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The historic cemeteries hidden in plain sight, and the ghostly legends of the old Pueblo, near Olvera Street.

Dates for Winter:
  • Saturday, November 27 at 6pm
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The Most Haunted and Creepy Historic Sites of the Old Pueblo

About this event

If you want to hear about the haunted lore of old Los Angeles, you have to start at the historic center of the city; at the Pueblo of Los Angeles, founded in 1781. We are going to be taking a unique walk through the ghostly and the ghastly early history of the dusty pueblo that would become our great city.

We are going to be visiting a few historic and ghostly sites:

  • The Campo Santo at the Placita Church – the once forgotten Catholic burial site of many indigenous people and early immigrants. We will talk about the disturbed souls, unearthed during recent development. We will pay our respects to the souls of the people whose bones still rest in this empty lot near the church.

  • Fort Moore Hill – we will visit the forgotten original Protestant burial site, the first non-Catholic cemeteries; which was built over without removing the bodies; becoming the home to Los Angeles High School and later the central offices for Los Angeles Unified School District, today it is the site of the Grand Performing Arts High School.

  • We will also briefly mention the Jewish and catholic cemeteries that got built over in the surrounding area; the Old Jewish Cemetery and Old Calvary Cemetery, created near Chavez Ravine.

  • The Avila Adobe – the oldest standing residence in Los Angeles, dating back to 1818. It has been used as a home, hotel, and even a temporary home for U.S. Troops. And it's also notoriously haunted, by possibly one of the wives of Avila, who was two times a widower. We will learn about the reported haunting of Encarnacion Avila, his second wife; she is said to regularly be heard crying inside the dwelling, and often seen in aspiration form in a rocking chair on the porch of the adobe.

  • Pico House – this grand hotel was built by the last Mexican governor of California. Pio Pico was a man of great means, who because of his lavish lifestyle and bad grasp of finances lost everything to foreclosure. This grand former hotel is regarded as one of the most haunted buildings in the Pueblo. Is a proud but disgruntled Pio Pico responsible for the inexplicable sounds of footsteps and doors left ajar at this building?

  • The site of the Chinese Massacre of October 1871 – the site of a race riot, where a mob of around 500 white and mestizo persons entered Chinatown and attacked, robbed, and murdered Chinese residents. Their ghosts of those lynched here are said to still haunt the dark alley.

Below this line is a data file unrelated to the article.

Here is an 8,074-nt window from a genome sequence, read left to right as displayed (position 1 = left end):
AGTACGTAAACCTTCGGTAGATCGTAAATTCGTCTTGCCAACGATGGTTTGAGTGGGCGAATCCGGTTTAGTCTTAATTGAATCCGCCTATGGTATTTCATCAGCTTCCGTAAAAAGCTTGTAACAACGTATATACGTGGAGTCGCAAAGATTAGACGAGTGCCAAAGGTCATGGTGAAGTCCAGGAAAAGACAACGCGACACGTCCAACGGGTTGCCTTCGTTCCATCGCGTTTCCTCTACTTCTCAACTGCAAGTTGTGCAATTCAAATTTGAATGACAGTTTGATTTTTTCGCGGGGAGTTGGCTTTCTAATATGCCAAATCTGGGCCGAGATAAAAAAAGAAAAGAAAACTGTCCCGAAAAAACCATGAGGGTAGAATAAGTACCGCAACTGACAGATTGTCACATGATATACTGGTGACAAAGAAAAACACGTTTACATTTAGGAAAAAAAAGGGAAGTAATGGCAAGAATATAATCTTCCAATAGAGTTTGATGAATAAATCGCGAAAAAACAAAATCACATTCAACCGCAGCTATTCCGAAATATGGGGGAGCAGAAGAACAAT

• Pelaconi House – the oldest brick building in Los Angeles county, created by Italian immigrants in 1855; today it remains as the oldest Mexican restaurant on Olvera Street, the lovely La Golondrina Restaurant. It is claimed to be haunted by La Consuela – or “The Mistress,” a ghostly apparition who has been seen seen in the front stairwell looking out over Olvera Street.

  • And lastly we will visit Union Station – This classic train station built in the 1930s has long been the final stop for many travelers, and also consequently the end of the line for many bloody bodies hidden in trunks. We will talk about one of the most gruesome cases in Los Angeles history which captivated the nation in October of 1931, the search for murderer Winnie Ruth Judd known as the “Tiger Woman”… and more aptly, the “The Trunk Murderess.” Do apparitions of Winnie and her blood-leaking steamer trunks still haunt the baggage claim? You be the judge of that!

Join historian and community organizer Shmuel Gonzales the Barrio Boychik founder of Boyle Heights History Studios - museum and cultural center; together we explore our shared haunted history.

We will be meeting OUTSIDE in front of the LA Plaza de Cultura y Artes gift shop called “La Tienda,” located 501 N. Main Street, Los Angeles, CA 90012. Do arrive early, as we will start checking in participants at 5:45pm to start our walk promptly at 6pm.

PUBLIC TRANSIT: We recommend that people come by public transit. You can take any one of the major Metro Rail trains and MTA buses to Union Station. Our meeting spot is just two blocks away from Union Station, near the Plaza de Los Angeles State Park – Olvera Street, near the front outside entrance of the Plaza de Cultura y Artes near the outside sign for the bookstore called "La Tienda."

PARKING: Ample parking is available in public lots in the surrounding area of the Plaza. Parking rates vary. La Plaza de Cultura y Artes' parking lot is located at the lot located at Arcadia and Spring Streets at 171 Arcadia Street, entrance on Arcadia. L.A. County Parking Lot 15 is located at 527 N. Spring Street at Avenida Cesar Chavez, entrance on Spring. Main Street parking is strictly prohibited. Union Station also has all-day parking available; though it is limited.

We are also required to limit the size of this groups at this time, so each tour date will fill-up very quickly; so do sign-up right away before we fill-up.

Ticket sales from this event go to support the museum, communal space and programming of the Boyle Heights History Tours and Studios; where we promote the historical storytelling of Boyle Heights and greater Los Angeles, as told by the people of barrio. Thank you for your generous support!

REMINDERS: This is a special event; there are no cancellations, or refunds.


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